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Comment Re:v2 has been giving me crashes. (Score 1) 175

I'm not in the US. Also, sarcasm.

Not only am I going to look after their IT, I'm going to be jointly responsible for writing and enforcing their compliance policy.

Personal data is currently secured by dint of everyone using Remote Desktop to get into the Win 2008 server, where the full-on policy, claims, accounting and document management software resides. They're still going through a transition to this new software, away from a Citrix Metaframe accessible remote provider (which was utterly debilitating, having only been provisioned with 1Mb of access bandwidth and some clearly overtasked servers on the other end).

Unfortunately, the incumbent 3rd-party IT support company fail to recognise any of the already problematic malware attack vectors. The main one being that people are using the RDP shortcut from personal laptops with no control whatsoever. I took on the role a little over 1 full week ago and already there have been 2 instances of laptop users bringing in malware resulting from their home internet activity. My real job is explaining to the directors the why's and how's of this being a really bad idea.

Oh, and the Win 2008 server hasn't even got BitLocker switched on.

Comment Re:v2 has been giving me crashes. (Score 1) 175

I do hope I don't get to work tomorrow to find MSE has updated itself to V2.

I'm in the process of taking over responsibility of our entire IT and it's a nightmare of mis-matched, outdated hardware and utterly pathetic security policies (lack thereof). There are Win 2000 machines on the network with no AV installed and there are XP machines with MSE installed, a terminal services server (Win 2008, the 'Vista' version) with AVG on it.

Oh, and the company I work for is an insurance broker. Security somewhat essential.

Comment Re:Windows - Microsoft (Score 2) 205

Did you not do a little research before you jumped on the Symantec train? Everyone's heard of Norton, but that isn't necessarily a good thing.

If you want a high-class solution, it's Kaspersky, NOD32 or F-Secure.

Currently, I like NOD. Previously, I liked MSE. Next month, I'll probably like Kaspersky.

Comment Re:Just remember (Score 2, Interesting) 600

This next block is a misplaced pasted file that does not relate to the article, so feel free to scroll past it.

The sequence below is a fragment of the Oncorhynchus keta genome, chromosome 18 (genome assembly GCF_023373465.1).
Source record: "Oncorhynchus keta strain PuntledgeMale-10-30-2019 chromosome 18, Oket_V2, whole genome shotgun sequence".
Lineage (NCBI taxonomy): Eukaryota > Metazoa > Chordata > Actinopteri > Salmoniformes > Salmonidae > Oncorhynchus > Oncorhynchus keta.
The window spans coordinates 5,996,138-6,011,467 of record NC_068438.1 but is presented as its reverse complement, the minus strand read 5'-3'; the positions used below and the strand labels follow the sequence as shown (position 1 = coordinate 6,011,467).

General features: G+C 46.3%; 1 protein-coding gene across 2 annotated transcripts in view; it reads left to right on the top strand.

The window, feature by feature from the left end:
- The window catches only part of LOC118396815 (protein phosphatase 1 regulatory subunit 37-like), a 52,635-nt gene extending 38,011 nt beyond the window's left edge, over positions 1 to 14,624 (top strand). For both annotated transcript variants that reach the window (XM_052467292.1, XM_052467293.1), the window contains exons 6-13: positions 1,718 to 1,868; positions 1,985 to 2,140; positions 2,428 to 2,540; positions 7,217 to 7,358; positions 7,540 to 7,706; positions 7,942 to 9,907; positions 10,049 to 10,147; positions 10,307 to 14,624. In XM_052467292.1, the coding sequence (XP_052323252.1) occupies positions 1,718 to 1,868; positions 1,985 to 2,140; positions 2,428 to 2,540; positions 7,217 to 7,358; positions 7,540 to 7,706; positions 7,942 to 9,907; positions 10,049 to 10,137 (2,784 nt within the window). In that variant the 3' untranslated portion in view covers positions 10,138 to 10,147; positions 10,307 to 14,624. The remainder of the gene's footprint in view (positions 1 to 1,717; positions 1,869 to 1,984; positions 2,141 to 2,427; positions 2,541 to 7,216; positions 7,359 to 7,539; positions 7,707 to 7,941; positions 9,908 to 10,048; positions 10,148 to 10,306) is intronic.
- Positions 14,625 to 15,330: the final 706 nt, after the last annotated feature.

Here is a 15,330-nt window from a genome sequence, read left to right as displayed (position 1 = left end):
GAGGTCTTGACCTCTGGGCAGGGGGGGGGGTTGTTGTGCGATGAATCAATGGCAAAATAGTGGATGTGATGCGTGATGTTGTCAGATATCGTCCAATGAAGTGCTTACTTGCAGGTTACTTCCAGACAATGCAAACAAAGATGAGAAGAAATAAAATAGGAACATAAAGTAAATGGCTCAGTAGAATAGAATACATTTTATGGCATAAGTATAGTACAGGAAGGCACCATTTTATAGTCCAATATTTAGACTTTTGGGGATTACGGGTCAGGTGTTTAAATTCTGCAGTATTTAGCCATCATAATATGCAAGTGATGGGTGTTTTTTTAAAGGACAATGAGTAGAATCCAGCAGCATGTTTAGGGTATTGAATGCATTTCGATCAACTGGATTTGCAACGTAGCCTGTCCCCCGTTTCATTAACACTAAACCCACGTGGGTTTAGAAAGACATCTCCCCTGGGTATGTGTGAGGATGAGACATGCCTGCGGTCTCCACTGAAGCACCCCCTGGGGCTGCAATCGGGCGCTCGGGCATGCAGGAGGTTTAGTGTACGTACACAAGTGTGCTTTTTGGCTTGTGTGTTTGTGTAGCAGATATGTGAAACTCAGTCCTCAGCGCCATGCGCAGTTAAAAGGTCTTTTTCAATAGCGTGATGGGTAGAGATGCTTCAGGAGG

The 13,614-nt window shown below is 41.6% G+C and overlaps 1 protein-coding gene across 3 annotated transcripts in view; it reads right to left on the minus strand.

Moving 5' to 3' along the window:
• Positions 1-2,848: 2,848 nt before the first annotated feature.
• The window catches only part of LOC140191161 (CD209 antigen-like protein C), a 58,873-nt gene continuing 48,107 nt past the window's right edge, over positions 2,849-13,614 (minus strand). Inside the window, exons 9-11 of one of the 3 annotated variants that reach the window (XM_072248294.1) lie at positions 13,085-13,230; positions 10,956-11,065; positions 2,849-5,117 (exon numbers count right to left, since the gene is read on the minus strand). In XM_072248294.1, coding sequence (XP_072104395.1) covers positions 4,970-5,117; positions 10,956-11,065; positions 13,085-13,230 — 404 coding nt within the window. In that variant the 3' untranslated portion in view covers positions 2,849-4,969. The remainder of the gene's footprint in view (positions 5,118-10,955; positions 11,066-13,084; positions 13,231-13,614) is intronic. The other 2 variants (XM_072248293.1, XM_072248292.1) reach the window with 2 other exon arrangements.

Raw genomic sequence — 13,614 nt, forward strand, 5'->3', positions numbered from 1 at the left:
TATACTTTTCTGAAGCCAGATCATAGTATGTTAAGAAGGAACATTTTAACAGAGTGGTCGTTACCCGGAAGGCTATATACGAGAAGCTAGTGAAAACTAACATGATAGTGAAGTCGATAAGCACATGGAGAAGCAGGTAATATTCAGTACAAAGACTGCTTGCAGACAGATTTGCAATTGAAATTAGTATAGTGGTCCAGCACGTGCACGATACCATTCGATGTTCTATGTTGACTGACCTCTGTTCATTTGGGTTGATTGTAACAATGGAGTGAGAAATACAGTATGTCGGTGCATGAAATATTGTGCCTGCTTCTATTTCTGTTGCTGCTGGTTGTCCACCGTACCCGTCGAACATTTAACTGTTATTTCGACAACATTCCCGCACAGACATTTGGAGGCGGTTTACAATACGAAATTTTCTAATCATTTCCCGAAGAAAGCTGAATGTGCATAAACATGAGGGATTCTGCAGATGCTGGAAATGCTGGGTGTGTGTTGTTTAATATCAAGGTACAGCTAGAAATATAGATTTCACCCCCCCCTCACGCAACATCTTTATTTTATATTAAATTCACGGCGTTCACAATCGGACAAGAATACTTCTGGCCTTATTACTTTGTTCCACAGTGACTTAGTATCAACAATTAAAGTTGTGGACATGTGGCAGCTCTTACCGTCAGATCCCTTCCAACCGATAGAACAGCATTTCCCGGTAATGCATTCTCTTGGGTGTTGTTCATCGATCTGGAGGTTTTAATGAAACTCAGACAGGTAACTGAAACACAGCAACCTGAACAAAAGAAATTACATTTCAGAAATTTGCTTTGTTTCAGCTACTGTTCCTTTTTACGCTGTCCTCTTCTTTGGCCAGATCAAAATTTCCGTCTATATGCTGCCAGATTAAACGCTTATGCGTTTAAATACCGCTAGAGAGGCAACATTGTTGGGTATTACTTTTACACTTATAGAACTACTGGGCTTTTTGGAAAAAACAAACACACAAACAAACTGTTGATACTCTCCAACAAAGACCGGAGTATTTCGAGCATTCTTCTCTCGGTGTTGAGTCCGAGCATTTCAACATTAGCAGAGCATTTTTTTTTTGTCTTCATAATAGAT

For mercy, sir!

You want to muck about with user training to get them to use OpenOffice? I know it's mostly compatible and lookey-likey with MS Office, but 'mostly' doesn't cut it with office workers. Office workers despise change, hate the unknown and will go into mutiny if you take the usual and replace it with something different just to save a little (OK, a lot of) money.

Dell server, DROBO filestore and a bunch of really cheap desktops will cover many usage needs.

Comment Re:It's down to the cost of one disk? (Score 1) 551

What makes you think this wouldn't be expensive? SSD's are inherently expensive.

Anyway, I have little sympathy with users who don't have a clue how to work a computer properly. Either they should clue up, or be happy to pay through the nose when stuff goes wrong which they don't know how to fix. That's the harsh reality of life.

I couldn't fix my car myself, so I'd have to pay out to get it sorted by a professional (or even a non-pro who knew enough to get the job done).

Sure, OEM's are taking liberties by charging stupidly high amounts for retrospective supply of recovery disks, but they're only charging what people are willing to pay.

Comment Re:Useful? (Score 1) 289

They're exceptionally rugged machines. You can pull An Amiga 1200 apart whilst it's running and it won't crash unless you do something daft like unplug the accelerator board.

I'd worry, using a PC (or Mac, or Linux box) in any live-show environment. They're so damn fragile and sensitive to their environment. An Amiga 1200 will happily run in environments a Panasonic Toughbook would balk at.

Comment Re:My old A1000 (Score 1) 289

The lack of memory protection never really was a big problem during the heights of the Amiga's reign. The Amiga was successful despite never coming as standard with a CPU equipped with an MMU, a feature which is an absolute necessity, these days.

*Developing* software on an MMU-equipped Amiga was a bonus. You were able to run 'enforcer' in the background to catch calls to uninitialised pointers. You could also see other people's programs misbehaving (e.g. MaxsBBS, anyone remember that?).

The greatest thing the Amiga had was a really elegant set of API's coupled with extensive documentation. Can you imagine how different the computing scene would be today if Nvidia and ATI routinely pushed out comprehensive hardware docs?

Imagine as well how much speed we would be able to eke out of software if we were able to dump (most of) the OS and hit the hardware, or at least drop into a single-tasking mode?

Since none of this is ever likely to happen, we will just have to live with OS overhead, unpredictable CPU-cache states and a reliance on closed-source hardware drivers.

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